“The authors make a similar mistake with U.S. crab fisheries,” continues Mr. Sackton, “once again assuming that because they have heard people talk about IUU crab in some instance, therefore up to 18% of the US crab exports to Japan represent illegal fishing. As anyone in the crab industry will tell you, this is simply laughable, given the regulatory oversight and close inspection of the Bering Sea snow crab and king crab fisheries. Furthermore, most of the crab exports to Japan are made by very large exporting companies. None of these major companies would allow their business or their markets to be jeopardized by engaging in illegal behavior. The fact that the authors accept their model output without thinking twice about the real-world implications is the key reason they should withdraw their paper,” concludes Mr. Sackton.
Shortly afterwards, Jim Gilmore, Director of Public Affairs at At-sea Processors Association (APA), sent a letter to Pitcher, one of the authors of the paper in question. APA is a trade association representing six U.S. seafood companies that operate U.S.-flag catcher/processor vessels in the Bering Sea Alaska pollock fishery. He highlights the assertions made by the Pramod et al. paper claiming that IUU fishing accounts for 15-22% of Alaska pollock harvests and that as much as 26,901 metric tons of U.S. Alaska pollock products exported to Japan annually are produced illegally, representing the second largest source of IUU seafood in the Japanese market. He calls these assertions “surprising and concerning.”
Mr. Gilmore then outlines current federal fishery management practices in the Bering Sea Alaska pollock fishery (in particular, monitoring and enforcement practices including the annual allocation of a set tonnage per vessel that reflects an established percentage of the Alaska pollock Total Allowable Catch (TAC) as well as the presence of a NOAA Fisheries-trained observer onboard at all times while fishing to monitor and record catches of target and non-target species and video monitoring in the factories) to highlight his surprise. “What deficiencies in the comprehensive NOAA Fisheries North Pacific Groundfish Observer Program and federal fisheries enforcement programs did you uncover in determining that up to 22% of Alaska pollock is illegally harvested?” Mr. Gilmore asks. “How is the federal management system not accounting for nearly 300,000 metric tons of illegal harvests with 100% federal observer coverage on vessels and at processing sites, scales at processing facilities, and video surveillance?”
Mr. Gilmore also references the fact that the Alaska pollock fisheries were among the first dozen fisheries certified as sustainably managed under the Marine Stewardship Council (MSC) program, and that “both the Bering Sea and Gulf of Alaska pollock fisheries have been recertified twice since their original 2005 certification.” Mr. Gilmore points out, rather wryly, that “if the assertions in your paper are verifiable, we need to bring this information to the attention of the assessment team” because, as the fishery client for the Alaska pollock fisheries, APA is required to report to MSC any meaningful change in the management of the fishery. “What information did you and your colleagues uncover about the presence of IUU fishing in the Alaska pollock fishery in the publication of your paper that contradicts the Alaska pollock assessment team’s conclusions that fishery landings are very well monitored and that enforcement is rigorous?” he asks.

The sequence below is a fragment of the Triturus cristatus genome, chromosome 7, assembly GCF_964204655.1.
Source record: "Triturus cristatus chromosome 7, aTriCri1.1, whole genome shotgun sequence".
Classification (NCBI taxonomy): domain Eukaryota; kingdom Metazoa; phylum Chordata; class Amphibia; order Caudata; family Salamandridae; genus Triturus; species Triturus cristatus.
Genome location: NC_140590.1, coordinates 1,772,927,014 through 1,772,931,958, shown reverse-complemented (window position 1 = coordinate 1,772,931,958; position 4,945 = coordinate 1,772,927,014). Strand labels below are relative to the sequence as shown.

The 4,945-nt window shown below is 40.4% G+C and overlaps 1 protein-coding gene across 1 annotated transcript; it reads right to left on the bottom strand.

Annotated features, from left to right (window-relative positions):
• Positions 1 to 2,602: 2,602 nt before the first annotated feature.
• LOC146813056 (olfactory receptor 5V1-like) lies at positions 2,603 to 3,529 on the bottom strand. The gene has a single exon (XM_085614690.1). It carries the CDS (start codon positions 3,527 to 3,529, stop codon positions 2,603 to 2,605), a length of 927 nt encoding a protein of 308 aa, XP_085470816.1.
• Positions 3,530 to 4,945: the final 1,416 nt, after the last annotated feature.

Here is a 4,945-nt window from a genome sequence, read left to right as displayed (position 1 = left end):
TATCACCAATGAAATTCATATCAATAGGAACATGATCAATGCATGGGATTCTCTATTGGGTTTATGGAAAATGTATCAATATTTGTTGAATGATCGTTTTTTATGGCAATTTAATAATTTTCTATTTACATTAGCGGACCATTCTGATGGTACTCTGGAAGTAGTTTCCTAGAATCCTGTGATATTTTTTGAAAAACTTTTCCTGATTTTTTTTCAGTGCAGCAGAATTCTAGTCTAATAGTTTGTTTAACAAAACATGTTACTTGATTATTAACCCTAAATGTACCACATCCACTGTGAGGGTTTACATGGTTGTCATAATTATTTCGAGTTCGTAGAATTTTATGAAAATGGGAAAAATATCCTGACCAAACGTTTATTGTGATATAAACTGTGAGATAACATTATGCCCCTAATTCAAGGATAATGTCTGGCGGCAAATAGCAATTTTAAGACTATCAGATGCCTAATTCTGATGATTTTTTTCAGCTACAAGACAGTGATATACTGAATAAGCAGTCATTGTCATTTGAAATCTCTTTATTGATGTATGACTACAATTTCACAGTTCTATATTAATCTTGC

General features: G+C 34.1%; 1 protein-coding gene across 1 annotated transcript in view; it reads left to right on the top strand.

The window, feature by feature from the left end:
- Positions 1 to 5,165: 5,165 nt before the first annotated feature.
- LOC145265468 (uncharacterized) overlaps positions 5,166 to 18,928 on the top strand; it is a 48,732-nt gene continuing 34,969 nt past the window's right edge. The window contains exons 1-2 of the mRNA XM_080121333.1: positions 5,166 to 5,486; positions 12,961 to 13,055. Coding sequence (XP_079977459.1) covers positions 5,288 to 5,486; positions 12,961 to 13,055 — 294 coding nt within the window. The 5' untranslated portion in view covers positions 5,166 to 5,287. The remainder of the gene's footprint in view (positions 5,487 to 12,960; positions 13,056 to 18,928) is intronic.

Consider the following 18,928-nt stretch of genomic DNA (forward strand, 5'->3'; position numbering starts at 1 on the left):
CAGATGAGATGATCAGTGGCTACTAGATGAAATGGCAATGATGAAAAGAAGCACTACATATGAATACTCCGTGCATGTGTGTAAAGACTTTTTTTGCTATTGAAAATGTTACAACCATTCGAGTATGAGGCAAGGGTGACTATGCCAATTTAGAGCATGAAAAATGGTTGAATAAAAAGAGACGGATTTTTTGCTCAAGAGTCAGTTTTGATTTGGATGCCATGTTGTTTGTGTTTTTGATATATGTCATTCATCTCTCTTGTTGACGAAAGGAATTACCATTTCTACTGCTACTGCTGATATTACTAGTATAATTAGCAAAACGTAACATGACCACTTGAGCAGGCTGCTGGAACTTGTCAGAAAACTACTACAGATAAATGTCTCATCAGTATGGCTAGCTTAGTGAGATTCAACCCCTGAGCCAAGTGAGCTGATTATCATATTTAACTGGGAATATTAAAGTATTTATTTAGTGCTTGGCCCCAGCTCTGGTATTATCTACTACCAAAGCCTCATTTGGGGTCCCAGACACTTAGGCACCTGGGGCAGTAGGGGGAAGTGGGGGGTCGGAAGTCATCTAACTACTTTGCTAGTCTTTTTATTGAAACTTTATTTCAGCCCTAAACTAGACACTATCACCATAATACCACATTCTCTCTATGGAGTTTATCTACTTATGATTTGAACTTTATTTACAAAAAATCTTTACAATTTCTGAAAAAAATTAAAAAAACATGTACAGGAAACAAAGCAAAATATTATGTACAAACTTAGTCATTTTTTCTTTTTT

Soon after, Pitcher responded to Mr. Gilmore’s inquiries and criticisms. He agreed that the Alaska Pollock fishery is among the best managed fisheries in the world, highlighting that this report “is in no way meant to prejudice that deserved reputation.” Rather, “it highlights the importance of considering the whole supply chain when estimating the extent of IUU seafood imports,” writes Pitcher.
Pitcher makes two points in his response that are worth addressing. He first discusses Mr. Gilmore’s point about this report appearing to call into question the comprehensive U.S. fishery observer and enforcement programs based on their claim that up to 22% of Alaska pollock is illegally harvested. Pitcher claims that products leaving Alaska were assumed to be at risk of being “Unreported discards” rather than falling under the “Illegal” category. However, as Mr. Gilmore stated previously, NOAA Fisheries-trained observers are onboard at all times while fishing to monitor and record catches of target and non-target species, so it is highly unlikely at-sea discards would occur, let alone be reported.